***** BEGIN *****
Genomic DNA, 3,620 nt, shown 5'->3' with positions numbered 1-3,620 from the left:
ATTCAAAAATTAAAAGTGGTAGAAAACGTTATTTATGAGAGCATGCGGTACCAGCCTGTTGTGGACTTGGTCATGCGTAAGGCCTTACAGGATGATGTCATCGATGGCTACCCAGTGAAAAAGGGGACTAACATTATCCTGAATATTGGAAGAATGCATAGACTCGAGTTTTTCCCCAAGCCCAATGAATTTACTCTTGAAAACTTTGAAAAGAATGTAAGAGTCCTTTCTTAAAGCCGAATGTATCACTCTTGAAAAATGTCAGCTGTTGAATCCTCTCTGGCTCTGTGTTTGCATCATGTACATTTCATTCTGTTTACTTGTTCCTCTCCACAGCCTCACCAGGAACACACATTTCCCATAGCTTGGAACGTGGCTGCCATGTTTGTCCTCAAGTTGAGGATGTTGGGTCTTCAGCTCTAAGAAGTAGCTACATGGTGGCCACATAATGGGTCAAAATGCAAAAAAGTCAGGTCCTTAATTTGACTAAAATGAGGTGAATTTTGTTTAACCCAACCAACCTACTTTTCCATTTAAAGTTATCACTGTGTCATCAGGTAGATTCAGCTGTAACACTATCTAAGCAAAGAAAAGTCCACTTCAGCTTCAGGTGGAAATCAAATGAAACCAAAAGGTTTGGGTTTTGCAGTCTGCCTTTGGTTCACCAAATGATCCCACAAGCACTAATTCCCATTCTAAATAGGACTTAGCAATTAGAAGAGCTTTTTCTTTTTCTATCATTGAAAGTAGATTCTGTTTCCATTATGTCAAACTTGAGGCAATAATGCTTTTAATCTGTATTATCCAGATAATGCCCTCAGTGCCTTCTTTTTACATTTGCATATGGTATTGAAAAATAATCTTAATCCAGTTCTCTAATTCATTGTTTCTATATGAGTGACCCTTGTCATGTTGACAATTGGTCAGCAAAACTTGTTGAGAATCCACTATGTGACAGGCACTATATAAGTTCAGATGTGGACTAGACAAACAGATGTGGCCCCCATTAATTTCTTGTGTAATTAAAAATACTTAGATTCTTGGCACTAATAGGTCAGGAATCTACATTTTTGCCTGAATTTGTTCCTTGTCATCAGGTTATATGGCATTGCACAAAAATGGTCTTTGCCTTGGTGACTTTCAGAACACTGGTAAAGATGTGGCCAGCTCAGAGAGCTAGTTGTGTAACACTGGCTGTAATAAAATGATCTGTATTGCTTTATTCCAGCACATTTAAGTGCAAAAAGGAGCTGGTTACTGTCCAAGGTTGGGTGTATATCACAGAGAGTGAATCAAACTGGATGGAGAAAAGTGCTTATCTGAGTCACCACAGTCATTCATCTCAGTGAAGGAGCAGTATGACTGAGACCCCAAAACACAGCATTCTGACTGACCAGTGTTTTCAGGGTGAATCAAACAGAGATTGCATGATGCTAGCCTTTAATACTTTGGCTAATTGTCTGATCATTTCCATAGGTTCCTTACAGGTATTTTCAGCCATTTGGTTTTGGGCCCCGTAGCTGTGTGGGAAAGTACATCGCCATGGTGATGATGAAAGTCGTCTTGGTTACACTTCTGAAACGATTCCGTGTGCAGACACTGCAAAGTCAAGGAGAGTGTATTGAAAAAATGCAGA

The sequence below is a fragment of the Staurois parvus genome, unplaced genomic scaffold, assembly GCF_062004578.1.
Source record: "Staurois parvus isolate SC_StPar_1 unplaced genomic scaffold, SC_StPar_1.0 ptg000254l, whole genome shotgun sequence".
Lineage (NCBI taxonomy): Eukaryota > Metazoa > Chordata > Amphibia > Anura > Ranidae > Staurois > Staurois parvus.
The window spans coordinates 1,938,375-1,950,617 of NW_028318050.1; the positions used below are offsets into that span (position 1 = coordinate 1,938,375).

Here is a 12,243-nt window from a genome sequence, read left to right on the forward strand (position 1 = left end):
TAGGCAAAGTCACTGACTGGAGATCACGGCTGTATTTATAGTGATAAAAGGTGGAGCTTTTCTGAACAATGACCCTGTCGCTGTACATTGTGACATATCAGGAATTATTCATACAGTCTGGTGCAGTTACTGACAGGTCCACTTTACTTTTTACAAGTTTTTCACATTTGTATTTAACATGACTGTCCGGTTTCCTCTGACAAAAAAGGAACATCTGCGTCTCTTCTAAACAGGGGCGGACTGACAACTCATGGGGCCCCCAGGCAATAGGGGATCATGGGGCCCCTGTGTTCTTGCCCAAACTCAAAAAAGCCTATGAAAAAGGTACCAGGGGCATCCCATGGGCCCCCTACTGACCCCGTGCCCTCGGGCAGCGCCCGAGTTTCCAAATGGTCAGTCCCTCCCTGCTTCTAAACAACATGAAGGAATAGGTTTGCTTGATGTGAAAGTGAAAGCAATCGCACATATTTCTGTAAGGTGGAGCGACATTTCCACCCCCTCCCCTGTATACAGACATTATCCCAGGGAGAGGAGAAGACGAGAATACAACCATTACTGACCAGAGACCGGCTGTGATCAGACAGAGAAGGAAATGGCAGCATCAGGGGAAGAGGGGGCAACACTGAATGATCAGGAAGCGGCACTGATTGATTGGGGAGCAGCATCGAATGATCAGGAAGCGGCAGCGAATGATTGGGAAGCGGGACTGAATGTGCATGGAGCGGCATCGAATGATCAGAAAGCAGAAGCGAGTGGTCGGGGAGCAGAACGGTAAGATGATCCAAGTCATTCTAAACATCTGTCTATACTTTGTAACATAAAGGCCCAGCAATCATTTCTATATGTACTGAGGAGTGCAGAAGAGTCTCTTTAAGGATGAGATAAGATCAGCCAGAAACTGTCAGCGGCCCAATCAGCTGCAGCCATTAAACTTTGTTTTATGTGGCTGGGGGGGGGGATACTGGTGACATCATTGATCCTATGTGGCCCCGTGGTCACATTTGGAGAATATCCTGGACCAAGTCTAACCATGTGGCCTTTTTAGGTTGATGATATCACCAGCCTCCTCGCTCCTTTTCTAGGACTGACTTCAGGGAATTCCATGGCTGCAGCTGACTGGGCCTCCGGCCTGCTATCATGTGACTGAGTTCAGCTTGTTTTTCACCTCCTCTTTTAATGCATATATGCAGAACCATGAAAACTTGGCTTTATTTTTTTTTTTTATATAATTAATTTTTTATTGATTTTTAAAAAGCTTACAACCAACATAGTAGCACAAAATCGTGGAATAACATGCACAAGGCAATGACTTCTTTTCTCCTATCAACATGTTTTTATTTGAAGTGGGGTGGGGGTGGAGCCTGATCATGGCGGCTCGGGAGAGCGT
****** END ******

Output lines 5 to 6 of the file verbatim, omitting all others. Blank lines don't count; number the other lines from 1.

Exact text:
Lineage (NCBI taxonomy): Eukaryota > Metazoa > Chordata > Amphibia > Anura > Ranidae > Staurois > Staurois parvus.
The window spans coordinates 1,938,375-1,950,617 of NW_028318050.1; the positions used below are offsets into that span (position 1 = coordinate 1,938,375).